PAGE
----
In summary, the information provided as part of the application has not demonstrated that: there is a need for the new education and leisure facilities; and should the new facilities be required, that there is a requirement for developer contributions towards the provision of the new facilities.
2. Contribution to the delivery of much needed housing:
The Northumberland Five Year Supply of Deliverable Sites (2016 – 2021) document, published in December 2016, identifies that across Northumberland as a whole there is a 6.3 years’ supply of housing. The Central Housing Market Area, within which the application site is located, has an 8.2 years’ supply of housing.
Paragraph 34 (Reference ID: 3-034-20141006) of Planning Practice Guidance states:
‘Unmet housing need (including for traveller sites) is unlikely to outweigh the harm to the Green Belt and other harm to constitute the “very special circumstances” justifying inappropriate development on a site within the Green Belt.’
As there are not unmet housing needs, across the Strategic Housing Market Area of Northumberland, or the Central Housing Market Area, the contribution of the proposed development to the delivery of housing is not a very special circumstance to justify granting permission for the development.
3. Highways Improvements:
Section 3.89 of the PS states:
‘The Transport Assessment has identified cumulative impacts are likely to occur at the town centre junctions as a result of committed development, planned growth and the combined effects of education reorganisation and new housing provision on the application site. Highways improvements have been proposed which would more than compensate for the impact of the planning application proposals and would, in effect, help deliver planned growth for Ponteland. This should be considered a benefit which would contribute to very special circumstances.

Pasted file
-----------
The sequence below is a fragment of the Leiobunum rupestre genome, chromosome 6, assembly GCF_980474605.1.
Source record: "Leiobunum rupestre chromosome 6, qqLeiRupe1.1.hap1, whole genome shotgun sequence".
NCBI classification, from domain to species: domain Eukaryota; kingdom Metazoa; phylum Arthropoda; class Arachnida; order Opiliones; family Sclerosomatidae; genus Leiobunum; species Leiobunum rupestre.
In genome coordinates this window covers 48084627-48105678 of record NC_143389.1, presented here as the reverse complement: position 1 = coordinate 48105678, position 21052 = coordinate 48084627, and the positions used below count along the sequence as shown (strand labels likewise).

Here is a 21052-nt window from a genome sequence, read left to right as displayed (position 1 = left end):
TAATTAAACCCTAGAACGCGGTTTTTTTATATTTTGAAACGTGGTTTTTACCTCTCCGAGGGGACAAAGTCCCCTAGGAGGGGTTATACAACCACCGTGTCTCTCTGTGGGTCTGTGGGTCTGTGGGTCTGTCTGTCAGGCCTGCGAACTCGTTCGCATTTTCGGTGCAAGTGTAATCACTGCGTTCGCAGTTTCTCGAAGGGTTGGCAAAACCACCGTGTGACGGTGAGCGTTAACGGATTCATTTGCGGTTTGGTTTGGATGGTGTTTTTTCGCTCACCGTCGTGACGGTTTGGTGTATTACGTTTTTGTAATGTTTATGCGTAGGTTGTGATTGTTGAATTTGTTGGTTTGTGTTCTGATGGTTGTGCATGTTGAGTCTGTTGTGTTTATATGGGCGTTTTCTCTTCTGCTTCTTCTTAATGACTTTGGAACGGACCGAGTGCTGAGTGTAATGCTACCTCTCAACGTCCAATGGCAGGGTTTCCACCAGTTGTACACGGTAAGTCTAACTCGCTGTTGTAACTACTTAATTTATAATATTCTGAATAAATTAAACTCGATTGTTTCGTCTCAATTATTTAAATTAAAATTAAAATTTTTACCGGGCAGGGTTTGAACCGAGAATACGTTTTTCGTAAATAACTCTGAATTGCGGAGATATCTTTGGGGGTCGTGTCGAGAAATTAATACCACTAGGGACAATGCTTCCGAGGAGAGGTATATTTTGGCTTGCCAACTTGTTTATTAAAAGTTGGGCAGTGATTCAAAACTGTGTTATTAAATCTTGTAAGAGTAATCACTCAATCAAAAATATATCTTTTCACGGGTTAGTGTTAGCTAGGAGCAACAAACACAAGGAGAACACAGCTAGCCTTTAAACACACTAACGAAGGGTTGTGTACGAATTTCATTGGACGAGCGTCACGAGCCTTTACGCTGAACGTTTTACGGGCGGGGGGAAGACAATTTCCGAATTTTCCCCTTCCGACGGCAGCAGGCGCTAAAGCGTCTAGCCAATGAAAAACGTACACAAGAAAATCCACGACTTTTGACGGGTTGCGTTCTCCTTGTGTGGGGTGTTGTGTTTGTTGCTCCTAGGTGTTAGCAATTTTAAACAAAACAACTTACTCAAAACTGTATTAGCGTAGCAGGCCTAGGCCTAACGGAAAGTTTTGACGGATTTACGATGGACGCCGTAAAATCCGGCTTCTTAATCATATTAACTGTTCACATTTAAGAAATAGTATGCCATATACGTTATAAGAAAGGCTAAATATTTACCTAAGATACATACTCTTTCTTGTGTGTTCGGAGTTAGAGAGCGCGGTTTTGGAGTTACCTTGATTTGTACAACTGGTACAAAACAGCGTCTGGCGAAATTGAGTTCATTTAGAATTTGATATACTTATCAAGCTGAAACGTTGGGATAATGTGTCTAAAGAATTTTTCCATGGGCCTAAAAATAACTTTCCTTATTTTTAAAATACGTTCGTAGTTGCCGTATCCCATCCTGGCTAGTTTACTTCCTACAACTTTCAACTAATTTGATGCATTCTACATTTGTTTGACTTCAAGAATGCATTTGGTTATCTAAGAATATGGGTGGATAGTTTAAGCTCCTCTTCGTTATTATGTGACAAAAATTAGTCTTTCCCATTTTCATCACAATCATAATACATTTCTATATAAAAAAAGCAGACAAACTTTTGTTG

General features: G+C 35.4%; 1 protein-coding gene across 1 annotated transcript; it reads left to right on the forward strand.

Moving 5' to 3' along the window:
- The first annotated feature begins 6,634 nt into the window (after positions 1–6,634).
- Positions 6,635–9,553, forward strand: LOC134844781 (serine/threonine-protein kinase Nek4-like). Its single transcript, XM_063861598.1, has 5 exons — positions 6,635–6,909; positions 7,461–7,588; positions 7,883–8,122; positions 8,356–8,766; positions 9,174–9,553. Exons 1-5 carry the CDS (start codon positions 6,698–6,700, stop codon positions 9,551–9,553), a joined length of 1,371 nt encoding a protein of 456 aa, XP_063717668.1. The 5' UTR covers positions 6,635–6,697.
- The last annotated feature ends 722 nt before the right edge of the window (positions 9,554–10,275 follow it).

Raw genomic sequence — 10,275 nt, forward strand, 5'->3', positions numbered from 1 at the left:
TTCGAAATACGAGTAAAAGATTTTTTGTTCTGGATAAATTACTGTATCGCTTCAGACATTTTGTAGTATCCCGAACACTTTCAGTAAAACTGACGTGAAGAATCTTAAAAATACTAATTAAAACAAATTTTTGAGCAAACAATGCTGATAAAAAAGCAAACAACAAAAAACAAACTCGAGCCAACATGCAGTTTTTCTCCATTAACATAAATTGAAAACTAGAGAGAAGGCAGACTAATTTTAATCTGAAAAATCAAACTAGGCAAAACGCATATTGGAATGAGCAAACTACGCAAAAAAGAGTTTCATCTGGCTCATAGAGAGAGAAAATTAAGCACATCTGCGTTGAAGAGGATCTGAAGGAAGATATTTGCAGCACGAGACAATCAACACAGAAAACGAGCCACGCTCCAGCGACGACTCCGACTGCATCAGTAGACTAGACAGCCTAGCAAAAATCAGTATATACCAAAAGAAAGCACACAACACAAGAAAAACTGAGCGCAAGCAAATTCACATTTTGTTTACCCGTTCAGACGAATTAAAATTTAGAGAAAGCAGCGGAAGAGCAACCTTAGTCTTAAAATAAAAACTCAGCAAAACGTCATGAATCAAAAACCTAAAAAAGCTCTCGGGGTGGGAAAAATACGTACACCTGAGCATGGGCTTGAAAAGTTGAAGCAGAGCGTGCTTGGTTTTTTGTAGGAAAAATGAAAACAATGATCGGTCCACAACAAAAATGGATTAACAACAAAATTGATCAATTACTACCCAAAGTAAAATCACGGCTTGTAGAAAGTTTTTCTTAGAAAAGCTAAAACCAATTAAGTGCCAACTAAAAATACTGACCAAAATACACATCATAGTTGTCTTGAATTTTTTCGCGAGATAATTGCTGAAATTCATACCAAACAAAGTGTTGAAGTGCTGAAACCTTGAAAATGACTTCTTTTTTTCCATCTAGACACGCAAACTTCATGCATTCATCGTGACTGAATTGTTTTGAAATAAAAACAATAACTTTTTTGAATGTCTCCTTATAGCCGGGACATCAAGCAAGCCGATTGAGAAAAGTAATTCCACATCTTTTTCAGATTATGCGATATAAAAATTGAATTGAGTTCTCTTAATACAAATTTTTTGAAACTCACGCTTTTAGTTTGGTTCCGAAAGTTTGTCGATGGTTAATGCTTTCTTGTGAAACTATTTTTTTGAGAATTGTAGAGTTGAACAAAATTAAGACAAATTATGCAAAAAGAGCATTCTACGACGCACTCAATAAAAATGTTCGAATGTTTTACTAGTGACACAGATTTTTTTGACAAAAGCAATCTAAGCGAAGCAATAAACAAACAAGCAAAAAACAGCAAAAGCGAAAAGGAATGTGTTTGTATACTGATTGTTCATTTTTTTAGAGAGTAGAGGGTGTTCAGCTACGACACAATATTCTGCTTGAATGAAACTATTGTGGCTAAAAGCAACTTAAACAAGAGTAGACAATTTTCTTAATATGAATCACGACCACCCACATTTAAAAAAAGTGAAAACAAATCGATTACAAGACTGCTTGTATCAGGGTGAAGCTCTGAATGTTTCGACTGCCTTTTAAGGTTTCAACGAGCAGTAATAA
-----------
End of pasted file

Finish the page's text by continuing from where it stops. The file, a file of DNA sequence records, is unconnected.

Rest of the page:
The submitted Transport Assessment identifies at section 1.1.5 that:
‘It is envisaged that the two development sites will be integrated to create a sustainable development that minimises the impacts on the surrounding and strategic road network.’
Whilst the two proposals are presented within the application documentation as being linked, the applications have been submitted separately, with no attempt to formally link them. As they are

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separate applications, there are a number of possible outcomes all of which have different implications, particularly around highways and traffic flows.
The highways improvements proposed do not form part of this planning application and therefore cannot be considered to be very special circumstances.
Accordingly, from the information submitted as part of the planning application, the very special circumstances necessary to justify a grant of planning permission for inappropriate development in the Green Belt do not exist.

Settlement boundary
Policy C1 of the CMLP deals with settlement boundaries, Policy PC1 specifically the settlement boundary of Ponteland. The application site lies outside the Ponteland settlement boundary.
Section 4.2 of the PS states:
‘Policies which propose the allocation of new housing or the restriction of new housing are particularly out of date.’
It is assumed that the inclusion of this statement is an attempt to explain why the applicant has not made any reference to the application site being located outside the defined Ponteland settlement boundary. However, the applicants’ assessment is incorrect. Policies which restrict new housing are only out of date where there is not a 5-year supply of housing land. As there is a 5-year supply, Policies C1 and PC1 still apply. The proposal is therefore not in accordance with these policies and should be refused.